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Wednesday, May 21, 2014

French Railways SNFC orders 2000 trains ~ that are too wide for Stations !!

A travel by train is always worth of savouring ~ a train journey was worth its length. The yester generations cherished travel by talking a lot during and later about the journey and the experiences during the travel.    The most popular advice perhaps those days was not to sit near the window and look out when the train chugged out of station – for those days, engines were powered by coal and fine coal dust would be in the air and could fall in eyes.

Often we hear people saying that in foreign countries, trains are so good – very much on time, neat, and more …. SNCF (Société Nationale des Chemins de fer Français) is France's national state-owned railway company. The SNCF operates the country's national rail services, including the TGV, France's high-speed rail network. The SNCF employs more than 180,000 people in 120 countries across the globe. The railway network consists of about 32,000 km (20,000 mi) of route, of which 1,800 km (1,100 mi) are high-speed lines and 14,500 km (9,000 mi) electrified. About 14,000 trains are operated daily. Ouigo is a French low-cost train service between Marne-la-Vallée (near Paris) and the south east. It is a subsidiary of SNCF, but it is independently run from its parent company.

the low cost train itself looks so good

In India, the State owned Indian Railways has more than 64015 km of tracks and 6909 stations, traversing the length and breadth of the country. Millions use this facility every day. From 1853, the Railways have come a long way. Going by the measure of distance between the tracks, there are gauges known as Broad gauge 1676mm; meter gauge 1000 mm as also on few hilly routes narrow gauge.  There have been many interesting posts on how this gauge length was determined by the two horses that used to pull trains in earlier days ~ though it would make interesting read, may not be the truth….

Now read this news too…… the  French train operator SNCF has discovered that 2,000 new trains it ordered at a cost of 15bn euros ($20.5bn; £12.1bn) are too wide for many regional platforms. BBC reports  that it is an embarrassing blunder that has so far cost the rail operator over 50m euros ($68.4m; £40.6m).  Reuters report suggests that France's national rail company SNCF had ordered 2,000 trains for an expanded regional network that are too wide for many station platforms, entailing costly repairs. A spokesman for the RFF national rail operator confirmed the error, first reported by satirical weekly Canard Enchaine in its Wednesday edition. "We discovered the problem a bit late, we recognise that and we accept responsibility on that score," Christophe Piednoel told France Info radio. Construction work has already begun to reconfigure station platforms to give the new trains room to pass through, but hundreds more remain to be fixed, he added. The mix-up arose when the RFF transmitted faulty dimensions for its train platforms to the SNCF, which was in charge of ordering trains as part of a broad modernisation effort, the Canard Enchaine reported.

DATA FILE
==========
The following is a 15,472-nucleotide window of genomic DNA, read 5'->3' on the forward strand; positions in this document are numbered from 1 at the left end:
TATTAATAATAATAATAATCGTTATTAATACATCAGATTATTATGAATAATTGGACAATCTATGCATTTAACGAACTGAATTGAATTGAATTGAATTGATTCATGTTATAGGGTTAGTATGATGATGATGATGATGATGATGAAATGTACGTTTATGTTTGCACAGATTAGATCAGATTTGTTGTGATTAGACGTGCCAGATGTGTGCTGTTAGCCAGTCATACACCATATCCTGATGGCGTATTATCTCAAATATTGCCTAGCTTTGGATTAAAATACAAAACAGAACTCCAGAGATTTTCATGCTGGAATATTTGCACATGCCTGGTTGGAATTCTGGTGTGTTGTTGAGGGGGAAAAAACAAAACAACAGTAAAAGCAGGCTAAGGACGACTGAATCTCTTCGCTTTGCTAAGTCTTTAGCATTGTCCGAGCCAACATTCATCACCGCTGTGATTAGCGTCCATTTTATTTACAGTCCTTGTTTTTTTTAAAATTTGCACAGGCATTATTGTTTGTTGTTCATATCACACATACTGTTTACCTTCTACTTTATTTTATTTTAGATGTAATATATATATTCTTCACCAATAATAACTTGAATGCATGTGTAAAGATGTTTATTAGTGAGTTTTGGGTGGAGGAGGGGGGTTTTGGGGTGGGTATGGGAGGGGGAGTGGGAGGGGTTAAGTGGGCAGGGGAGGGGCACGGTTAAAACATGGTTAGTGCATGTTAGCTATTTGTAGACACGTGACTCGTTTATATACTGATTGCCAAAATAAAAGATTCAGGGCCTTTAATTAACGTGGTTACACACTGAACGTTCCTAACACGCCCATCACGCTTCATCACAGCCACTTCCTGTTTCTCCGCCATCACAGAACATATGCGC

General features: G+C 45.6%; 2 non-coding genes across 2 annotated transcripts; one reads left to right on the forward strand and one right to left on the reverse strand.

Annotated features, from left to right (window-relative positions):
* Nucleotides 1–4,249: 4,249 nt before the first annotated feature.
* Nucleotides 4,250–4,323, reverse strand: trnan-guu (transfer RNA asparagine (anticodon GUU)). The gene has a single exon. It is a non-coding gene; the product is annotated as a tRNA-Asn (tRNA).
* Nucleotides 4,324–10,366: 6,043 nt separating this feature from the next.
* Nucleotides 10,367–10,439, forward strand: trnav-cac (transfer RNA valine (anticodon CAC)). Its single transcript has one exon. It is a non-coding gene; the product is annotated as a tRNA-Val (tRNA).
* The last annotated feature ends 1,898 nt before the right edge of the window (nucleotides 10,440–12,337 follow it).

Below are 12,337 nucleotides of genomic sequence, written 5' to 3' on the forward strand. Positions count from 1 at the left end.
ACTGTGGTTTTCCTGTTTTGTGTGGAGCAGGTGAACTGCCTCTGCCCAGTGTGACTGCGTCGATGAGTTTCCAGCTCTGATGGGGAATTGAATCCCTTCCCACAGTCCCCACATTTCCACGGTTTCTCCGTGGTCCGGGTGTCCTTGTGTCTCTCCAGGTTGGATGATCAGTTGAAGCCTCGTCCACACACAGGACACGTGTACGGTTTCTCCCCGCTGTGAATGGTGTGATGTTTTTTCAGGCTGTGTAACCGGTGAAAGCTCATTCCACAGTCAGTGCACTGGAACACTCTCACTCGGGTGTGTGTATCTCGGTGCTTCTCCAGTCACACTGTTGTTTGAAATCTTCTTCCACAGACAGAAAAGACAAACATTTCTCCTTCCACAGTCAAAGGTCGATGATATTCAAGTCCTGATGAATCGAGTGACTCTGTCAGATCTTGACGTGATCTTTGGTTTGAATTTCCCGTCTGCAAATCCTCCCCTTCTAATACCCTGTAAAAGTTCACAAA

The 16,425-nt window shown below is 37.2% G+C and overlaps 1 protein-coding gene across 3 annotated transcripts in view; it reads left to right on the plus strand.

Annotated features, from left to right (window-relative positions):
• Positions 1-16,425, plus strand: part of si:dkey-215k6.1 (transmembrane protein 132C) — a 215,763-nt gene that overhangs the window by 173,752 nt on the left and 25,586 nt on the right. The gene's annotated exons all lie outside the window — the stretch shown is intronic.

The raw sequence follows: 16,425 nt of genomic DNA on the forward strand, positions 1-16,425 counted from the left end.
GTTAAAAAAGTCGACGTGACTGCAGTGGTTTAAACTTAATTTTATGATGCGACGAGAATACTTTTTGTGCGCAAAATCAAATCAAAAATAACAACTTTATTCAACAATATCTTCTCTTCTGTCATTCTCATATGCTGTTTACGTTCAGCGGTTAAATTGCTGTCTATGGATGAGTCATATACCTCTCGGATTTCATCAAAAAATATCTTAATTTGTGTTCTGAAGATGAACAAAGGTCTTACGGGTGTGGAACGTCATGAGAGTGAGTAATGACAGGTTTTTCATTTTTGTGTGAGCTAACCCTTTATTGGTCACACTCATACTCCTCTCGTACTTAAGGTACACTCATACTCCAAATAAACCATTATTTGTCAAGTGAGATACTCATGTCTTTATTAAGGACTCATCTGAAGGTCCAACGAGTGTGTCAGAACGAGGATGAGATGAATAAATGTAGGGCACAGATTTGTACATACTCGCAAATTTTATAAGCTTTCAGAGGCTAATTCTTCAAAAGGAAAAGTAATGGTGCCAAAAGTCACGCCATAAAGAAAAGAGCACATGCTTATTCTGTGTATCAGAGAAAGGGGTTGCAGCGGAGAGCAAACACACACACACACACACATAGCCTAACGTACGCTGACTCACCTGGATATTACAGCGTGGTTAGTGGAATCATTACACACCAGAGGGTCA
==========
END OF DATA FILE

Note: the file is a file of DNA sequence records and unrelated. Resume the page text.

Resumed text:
The RFF only gave the dimensions of platforms built less than 30 years ago, but most of France's 1,200 platforms were built more than 50 years ago ~ and that has necessitated the repair work costing million of euros.  Transport Minister Frederic Cuvillier blamed an "absurd rail system" for the problem, referring to changes made by a previous government in 1997. "When you separate the rail operator (RFF) from the user, SNCF, it doesn't work," he told BFMTV. Some reports suggest that the cost is likely to rise even further as construction work has already started to reconfigure station platforms. The work will allow new trains room to pass through. But officials say that there are still 1,000 platforms to be adjusted. The platform edges are too close to the tracks in some stations which means the trains cannot get in, officials say.

Is that the proverbial ‘communication gap’ and lack of coordination !

With regards – S. Sampathkumar

21st May 2014.

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